Feinberg Forecast: Breaking Down the Emmys' Best Actress Races

11:00 AM 8/8/2016

by Scott Feinberg

THR's awards guru analyzes the talent-rich comedy and drama lead actress races, which include several first-time nominees and one 23-timer.

HBO; Netfilx

  • Ellie Kemper

    Unbreakable Kimmy Schmidt (Netflix)

    Eric Liebowitz/Netflix

    + After a snub last year, when the show and virtually everyone associated with it was nominated, Kemper now is along for the ride. Nota bene: Robert Carlock and Tina Fey's previous show 30 Rock generated a ton of acting wins.

    - Voters either find Kimmy incredibly likable or think her akin to nails on a chalkboard.

  • Julia Louis-Dreyfus

    Veep (HBO)

    Courtesy of HBO

    + All indications — including Golden Globe and SAG noms — suggest her record 17th nom for a comedy performance will result in a record-extending fifth consecutive win and record-setting sixth overall win in this category.

    - As real presidential politics dominates TV, voters might resist JLD's fictional version.

  • Laurie Metcalf

    Getting On (HBO)

    Courtesy of HBO

    + This unexpected nom — the vet's first for this show, on which she plays a dark and twisted doctor — is one of an astounding three accorded to Metcalf this year.

    - Only one other nominee in this category hails from a show that didn't receive a comedy or sketch series nom (Tomlin). And HBO's favored daughter clearly is Louis-Dreyfus.

  • Tracee Ellis Ross

    Black-ish (ABC)

    ABC/Kelsey McNeal

    + As broadcast's sole rep in this category in a year in which a popular ballot replaces a preferential one, Ross could become only the second African-American (after The Jeffersons' Isabel Sanford) to win.

    - A victory certainly would be possible in a year without Louis-Dreyfus. This is not such a year.

  • Amy Schumer

    Inside Amy Schumer (Comedy Central)

    Courtesy of Comedy Central

    + She's up for six Emmys this year, between her stand-up special, her SNL hosting gig and this show, for which Schumer has submitted a deeply personal and topical episode: "Welcome to the Gun Show."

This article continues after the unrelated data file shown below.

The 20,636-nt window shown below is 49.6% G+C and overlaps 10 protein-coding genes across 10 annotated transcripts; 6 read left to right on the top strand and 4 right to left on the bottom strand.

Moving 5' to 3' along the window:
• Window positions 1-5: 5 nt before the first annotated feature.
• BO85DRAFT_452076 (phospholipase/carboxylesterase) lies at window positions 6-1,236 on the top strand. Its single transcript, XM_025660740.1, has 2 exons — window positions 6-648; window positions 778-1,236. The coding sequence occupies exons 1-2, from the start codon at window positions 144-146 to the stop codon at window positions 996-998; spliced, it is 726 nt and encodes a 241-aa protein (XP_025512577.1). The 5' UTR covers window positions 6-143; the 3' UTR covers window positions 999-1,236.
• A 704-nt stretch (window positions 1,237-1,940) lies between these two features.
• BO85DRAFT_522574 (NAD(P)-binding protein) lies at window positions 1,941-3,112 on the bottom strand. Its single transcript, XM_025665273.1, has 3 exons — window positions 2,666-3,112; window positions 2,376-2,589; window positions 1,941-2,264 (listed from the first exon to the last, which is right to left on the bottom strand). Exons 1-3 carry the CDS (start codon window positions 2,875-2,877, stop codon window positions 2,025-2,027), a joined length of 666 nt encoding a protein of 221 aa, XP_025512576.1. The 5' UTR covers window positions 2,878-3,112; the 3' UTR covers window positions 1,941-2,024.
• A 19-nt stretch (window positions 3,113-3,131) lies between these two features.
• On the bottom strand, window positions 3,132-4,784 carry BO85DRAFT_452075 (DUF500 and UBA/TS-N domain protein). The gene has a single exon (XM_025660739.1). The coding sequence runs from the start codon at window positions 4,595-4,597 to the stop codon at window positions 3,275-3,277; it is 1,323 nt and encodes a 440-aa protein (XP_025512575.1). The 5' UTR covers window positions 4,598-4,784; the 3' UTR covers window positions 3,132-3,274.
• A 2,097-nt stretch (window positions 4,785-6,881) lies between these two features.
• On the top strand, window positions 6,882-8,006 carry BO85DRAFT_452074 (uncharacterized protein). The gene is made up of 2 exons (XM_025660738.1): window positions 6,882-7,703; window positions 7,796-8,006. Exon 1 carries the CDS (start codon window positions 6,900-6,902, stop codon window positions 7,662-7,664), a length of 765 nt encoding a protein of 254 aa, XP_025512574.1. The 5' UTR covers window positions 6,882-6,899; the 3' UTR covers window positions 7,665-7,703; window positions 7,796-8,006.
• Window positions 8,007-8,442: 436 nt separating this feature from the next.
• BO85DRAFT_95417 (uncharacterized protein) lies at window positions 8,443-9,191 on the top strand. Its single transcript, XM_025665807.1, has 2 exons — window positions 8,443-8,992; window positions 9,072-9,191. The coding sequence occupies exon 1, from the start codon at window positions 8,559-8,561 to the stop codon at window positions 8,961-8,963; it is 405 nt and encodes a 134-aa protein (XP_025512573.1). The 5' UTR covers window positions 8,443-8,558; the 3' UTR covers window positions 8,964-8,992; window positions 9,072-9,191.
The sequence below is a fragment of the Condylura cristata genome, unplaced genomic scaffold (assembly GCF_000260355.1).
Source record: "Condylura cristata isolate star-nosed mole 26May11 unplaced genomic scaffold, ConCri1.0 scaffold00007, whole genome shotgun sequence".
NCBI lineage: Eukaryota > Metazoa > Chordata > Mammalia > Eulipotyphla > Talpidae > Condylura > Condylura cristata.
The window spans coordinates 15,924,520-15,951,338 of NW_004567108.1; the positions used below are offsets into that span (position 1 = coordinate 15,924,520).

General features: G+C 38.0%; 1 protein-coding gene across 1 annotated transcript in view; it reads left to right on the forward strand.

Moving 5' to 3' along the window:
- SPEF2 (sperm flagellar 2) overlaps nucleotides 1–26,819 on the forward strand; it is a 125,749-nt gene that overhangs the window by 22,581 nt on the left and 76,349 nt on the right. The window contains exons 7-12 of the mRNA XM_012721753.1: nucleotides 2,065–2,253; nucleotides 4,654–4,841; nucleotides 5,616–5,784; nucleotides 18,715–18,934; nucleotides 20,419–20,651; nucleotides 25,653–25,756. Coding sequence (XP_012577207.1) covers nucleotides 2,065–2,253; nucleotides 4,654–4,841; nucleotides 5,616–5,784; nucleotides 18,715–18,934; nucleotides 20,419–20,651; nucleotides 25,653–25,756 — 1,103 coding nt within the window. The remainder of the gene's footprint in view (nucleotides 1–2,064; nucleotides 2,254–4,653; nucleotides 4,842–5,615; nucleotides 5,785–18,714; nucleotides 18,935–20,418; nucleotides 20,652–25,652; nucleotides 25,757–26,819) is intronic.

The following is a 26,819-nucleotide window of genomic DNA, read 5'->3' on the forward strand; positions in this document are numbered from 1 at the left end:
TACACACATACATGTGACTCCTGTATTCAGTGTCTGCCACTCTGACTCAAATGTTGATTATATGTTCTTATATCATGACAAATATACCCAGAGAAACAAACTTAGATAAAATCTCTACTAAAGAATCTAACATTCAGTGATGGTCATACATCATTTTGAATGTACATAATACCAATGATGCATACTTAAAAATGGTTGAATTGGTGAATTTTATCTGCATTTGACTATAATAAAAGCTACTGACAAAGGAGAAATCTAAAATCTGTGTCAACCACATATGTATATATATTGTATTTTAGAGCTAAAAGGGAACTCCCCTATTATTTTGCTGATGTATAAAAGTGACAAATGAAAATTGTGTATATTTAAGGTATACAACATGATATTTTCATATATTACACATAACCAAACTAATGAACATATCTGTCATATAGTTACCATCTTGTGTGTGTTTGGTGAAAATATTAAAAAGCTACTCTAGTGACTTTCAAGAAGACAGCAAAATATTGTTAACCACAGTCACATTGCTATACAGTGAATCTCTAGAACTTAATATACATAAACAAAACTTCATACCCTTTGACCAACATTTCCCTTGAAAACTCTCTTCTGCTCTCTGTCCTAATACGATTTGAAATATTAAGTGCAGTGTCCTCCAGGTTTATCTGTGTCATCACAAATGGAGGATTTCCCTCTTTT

- This season was less acclaimed than last and, as she acknowledges, she may have been overexposed.

  • Lily Tomlin

    Grace and Frankie (Netflix)

    Melissa Moseley/Netflix

    + Few stars are more beloved than this 76-year-old, whose 23 noms date to 1971. And, fortunately for Tomlin (who was just tapped for both SAG and TCA's career achievement awards), she doesn't have to compete with co- star Jane Fonda, who was snubbed (again).

    - She's won six Emmys — five for writing and one for narrating — but has never been recognized for her acting.

  • Claire Danes

    Homeland (Showtime)

    Stephan Rabold/Showtime

    + Through her show's ups and downs, Danes never has lost the affection of her TV Academy peers. She won for seasons one and two and was nominated for three, four and now five, for an episode in which her bipolar CIA agent, Carrie Mathison, goes off her meds (just like when she won in 2012).

    - It's rare to win after losing two in a row.

  • Viola Davis

    How to Get Away With Murder (ABC)

    ABC/Michael Desmond

    + This category's first black winner of any nationality last year, Davis is its only nominee this year who also was nominated for Critics' Choice, Golden Globe and SAG awards (she won the SAG) — and she submitted a killer episode.

    - Many find Murder too soapy. She's its sole nominee this year. And voters may want to spread the love.

  • Taraji P. Henson

    Empire (Fox)

    Chuck Hodes/FX

    + For her colorful character, Cookie, Henson already won a Golden Globe this year — and as one of only two nominees from a broadcast show, she has been seen by more viewers and covered by more press than most of her competitors.

    - If she couldn't win last year, when buzz for her show was far greater, it's hard to see her winning now.

  • Tatiana Maslany

    Orphan Black (BBC America)

    Courtesy of BBC America

    + Nobody has a tougher acting challenge than this category's youngest nominee (she's just 30), a critics' darling who plays a dozen different characters, or "clones," in this existential drama.

    - Maslany is the lone nominee for her show, which attracts the smallest audience of any of this category's contenders.

  • Keri Russell

    The Americans (FX)

    Nicole Rivelli/FX

    + Long a favorite of critics for her portrayal of a Russian spy, the TV veteran finally is a nominee, and in the same year in which her show — for its fourth season — at long last receives a series nom, to great fanfare.

    - It's hard to imagine Russell or anyone else going from not ever being nominated to winning in a single year.

  • Robin Wright

    House of Cards (Netflix)

    David Giesbrecht/Netflix

    + Claire never has been more central to the show than she was this season. Wright delivers a killer monologue in her episode submission and could benefit from the employment of a popular ballot.

    - Has she never won because of stiff competition or because voters resist her ice- queen character? If the latter, she's in trouble.

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